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Motto


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Motto



The motto was originally a war cry or slogan. Mottoes first began to be shown with arms in the 14th and 15th centuries, but were not in general use until the 17th century. Thus the oldest coats of arms generally do not include a motto. Mottoes seldom form part of the grant of arms: Under most heraldic authorities, a motto is an optional component of the coat of arms, and can be added to or changed at will; many families have chosen not to display a motto.

Motto: Quod ero spero
Motto Translation: I hope that I shall be.


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Howorthe Family Crest Products


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Howorthe Family Crest Products




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See Also


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See Also




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Citations


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Citations



  1. ^ Lewis, Samuel, A Topographical Dictionary of England. Institute of Historical Research, 1848, Print.
  2. ^ Mills, A.D., Dictionary of English Place-Names. Oxford: Oxford University Press, 1991. Print. (ISBN 0-19-869156-4)

Other References

  1. Shirley, Evelyn Philip. Noble and Gentle Men of England Or Notes Touching The Arms and Descendants of the Ancient Knightley and Gentle Houses of England Arranged in their Respective Counties 3rd Edition. Westminster: John Bowyer Nichols and Sons, 1866. Print.
  2. Crispin, M. Jackson and Leonce Mary. Falaise Roll Recording Prominent Companions of William Duke of Normandy at the Conquest of England. Baltimore: Genealogical Publishing. Print.
  3. Elster, Robert J. International Who's Who. London: Europa/Routledge. Print.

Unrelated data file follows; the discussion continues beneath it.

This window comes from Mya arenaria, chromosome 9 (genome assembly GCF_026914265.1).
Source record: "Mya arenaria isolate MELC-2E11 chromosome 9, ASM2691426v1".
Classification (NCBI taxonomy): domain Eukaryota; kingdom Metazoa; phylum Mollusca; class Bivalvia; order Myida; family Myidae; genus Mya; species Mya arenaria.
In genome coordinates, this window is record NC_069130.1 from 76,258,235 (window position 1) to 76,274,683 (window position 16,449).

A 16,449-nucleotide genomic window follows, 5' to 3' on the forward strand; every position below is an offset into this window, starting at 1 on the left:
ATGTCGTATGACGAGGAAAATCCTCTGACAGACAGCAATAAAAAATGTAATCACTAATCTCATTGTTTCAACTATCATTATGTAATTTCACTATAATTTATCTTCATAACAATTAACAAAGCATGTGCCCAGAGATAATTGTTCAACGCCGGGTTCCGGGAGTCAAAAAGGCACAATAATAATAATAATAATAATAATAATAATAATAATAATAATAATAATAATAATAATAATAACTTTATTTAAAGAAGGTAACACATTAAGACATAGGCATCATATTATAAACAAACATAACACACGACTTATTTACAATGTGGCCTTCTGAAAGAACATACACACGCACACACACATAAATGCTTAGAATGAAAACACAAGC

4. The Norman People and Their Existing Descendants in the British Dominions and the United States Of America. Baltimore: Genealogical Publishing, 1975. Print. (ISBN 0-8063-0636-X).
  5. Sanders, Joanne McRee Edition. English Settlers in Barbados 1637-1800. Baltimore: Genealogical Publishing. Print.
  6. Zieber, Eugene. Heraldry in America. Philadelphia: Genealogical Publishing Co. Print.
  7. Burke, Sir Bernard. Genealogical and Heraldic History of the Peerage and Baronetage, The Privy Council, Knightage and Compainonage. London: Burke Publishing, 1921. Print.
  8. Leeson, Francis L. Dictionary of British Peerages. Baltimore: Genealogical Publishing, 1986. Print. (ISBN 0-8063-1121-5).
  9. Le Patourel, John. The Norman Empire. New York: Oxford University Press, 1976. Print. (ISBN 0-19-822525-3).
  10. Mills, A.D. Dictionary of English Place-Names. Oxford: Oxford University Press, 1991. Print. (ISBN 0-19-869156-4).
  11. ...

The Howorthe Family Crest was acquired from the Houseofnames.com archives. The Howorthe Family Crest was drawn according to heraldic standards based on published blazons. We generally include the oldest published family crest once associated with each surname.

This page was last modified on 21 September 2015 at 10:00.